Serious news outlets failed to take notice of ‘Why Knot?’, so The Guardian was kind enough to report on the event themselves, [2] ensuring the proceedings of this momentous occasion would be preserved for posterity. Really, we should be grateful they did: tucked away in their self-congratulatory bubble, the Guardianistas gave a little glimpse into their real designs for a post-SSM world. And it’s not pretty.

The Guardian’s main argument, which I bought lock, stock and barrel, is that we should just get this over with. As they say: ‘according to all the polling evidence, most Australians just want it to be done and dusted’. No doubt. But let me say that, if you’re supporting same-sex marriage just to get the issue out of the way, you’re going to be sorely disappointed. Unsurprisingly, a total revamp of a millennia-old institution like marriage doesn’t just happen with the stroke of a pen. There are registries to update, religious liberties to accommodate, dissidents to be purged[3] – it’s a lengthy process.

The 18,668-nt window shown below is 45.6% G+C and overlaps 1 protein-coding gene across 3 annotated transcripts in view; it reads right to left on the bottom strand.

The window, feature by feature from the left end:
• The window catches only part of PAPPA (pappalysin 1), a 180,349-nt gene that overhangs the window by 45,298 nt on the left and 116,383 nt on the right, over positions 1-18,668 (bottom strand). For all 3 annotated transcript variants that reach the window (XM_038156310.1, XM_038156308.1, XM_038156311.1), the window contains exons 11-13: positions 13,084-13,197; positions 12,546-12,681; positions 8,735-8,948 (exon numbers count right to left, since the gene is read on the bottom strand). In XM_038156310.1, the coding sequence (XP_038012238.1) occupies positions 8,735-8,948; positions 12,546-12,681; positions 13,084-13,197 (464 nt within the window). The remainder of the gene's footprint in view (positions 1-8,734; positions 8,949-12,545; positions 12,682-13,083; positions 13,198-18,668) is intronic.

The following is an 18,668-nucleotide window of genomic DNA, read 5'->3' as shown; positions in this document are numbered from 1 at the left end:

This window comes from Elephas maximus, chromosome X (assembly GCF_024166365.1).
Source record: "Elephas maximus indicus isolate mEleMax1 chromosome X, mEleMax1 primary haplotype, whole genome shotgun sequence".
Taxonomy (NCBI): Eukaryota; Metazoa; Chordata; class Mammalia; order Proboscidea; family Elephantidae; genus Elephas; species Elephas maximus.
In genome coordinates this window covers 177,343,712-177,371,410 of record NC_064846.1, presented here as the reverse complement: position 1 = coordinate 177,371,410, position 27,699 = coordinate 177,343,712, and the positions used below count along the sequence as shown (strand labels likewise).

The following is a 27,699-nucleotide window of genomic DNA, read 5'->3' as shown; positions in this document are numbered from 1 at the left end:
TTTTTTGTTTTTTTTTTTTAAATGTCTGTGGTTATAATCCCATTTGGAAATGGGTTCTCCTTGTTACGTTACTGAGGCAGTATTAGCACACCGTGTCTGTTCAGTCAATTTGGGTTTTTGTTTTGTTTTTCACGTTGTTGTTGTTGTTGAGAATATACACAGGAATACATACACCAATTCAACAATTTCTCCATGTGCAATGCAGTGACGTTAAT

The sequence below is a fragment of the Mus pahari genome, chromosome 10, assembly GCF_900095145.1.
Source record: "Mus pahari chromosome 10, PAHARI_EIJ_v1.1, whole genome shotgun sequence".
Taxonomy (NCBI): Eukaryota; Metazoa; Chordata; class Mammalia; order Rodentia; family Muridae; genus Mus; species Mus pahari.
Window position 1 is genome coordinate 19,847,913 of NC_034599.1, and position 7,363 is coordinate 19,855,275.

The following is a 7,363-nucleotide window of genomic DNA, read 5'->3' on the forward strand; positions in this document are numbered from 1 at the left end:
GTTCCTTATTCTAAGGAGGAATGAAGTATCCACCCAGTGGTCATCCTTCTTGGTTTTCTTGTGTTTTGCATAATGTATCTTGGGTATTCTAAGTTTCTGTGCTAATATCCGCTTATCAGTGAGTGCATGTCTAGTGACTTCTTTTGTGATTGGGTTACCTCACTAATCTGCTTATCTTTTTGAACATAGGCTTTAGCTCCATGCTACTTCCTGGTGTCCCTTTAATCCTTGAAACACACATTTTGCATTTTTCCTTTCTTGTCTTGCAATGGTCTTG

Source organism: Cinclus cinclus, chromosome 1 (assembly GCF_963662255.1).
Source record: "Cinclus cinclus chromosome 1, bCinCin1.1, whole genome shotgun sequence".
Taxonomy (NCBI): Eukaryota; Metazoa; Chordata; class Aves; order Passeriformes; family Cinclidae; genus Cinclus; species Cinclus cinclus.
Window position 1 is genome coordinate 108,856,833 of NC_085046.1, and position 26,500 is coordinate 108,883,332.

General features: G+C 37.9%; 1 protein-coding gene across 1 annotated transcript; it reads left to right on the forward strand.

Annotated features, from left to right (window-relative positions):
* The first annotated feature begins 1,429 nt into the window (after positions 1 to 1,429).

Which brings us to the next little snag. Over in the great states of Virginia and Georgia, Republican-controlled state legislatures put forward similar bills that would protect clergymen who objected to performing same-sex marriages. Easy enough, right? We were promised the whole way through that churches would never be forced to marry gay couples. Come to find that was a big fat lie. The Democratic governor of Virginia vetoed the bill outright,[4] while the Republican governor of Georgia did the same under pressure from major corporations, such as Disney.[5]  I don’t mean to scare-monger. That’s not to say Adam and Steve are going to sue Father Brown for refusing to marry them. It just means that Adam and Steve have the right to do so. ‘What happens if Father Brown is found guilty?’ you ask? Who knows! That’s what makes it so exciting.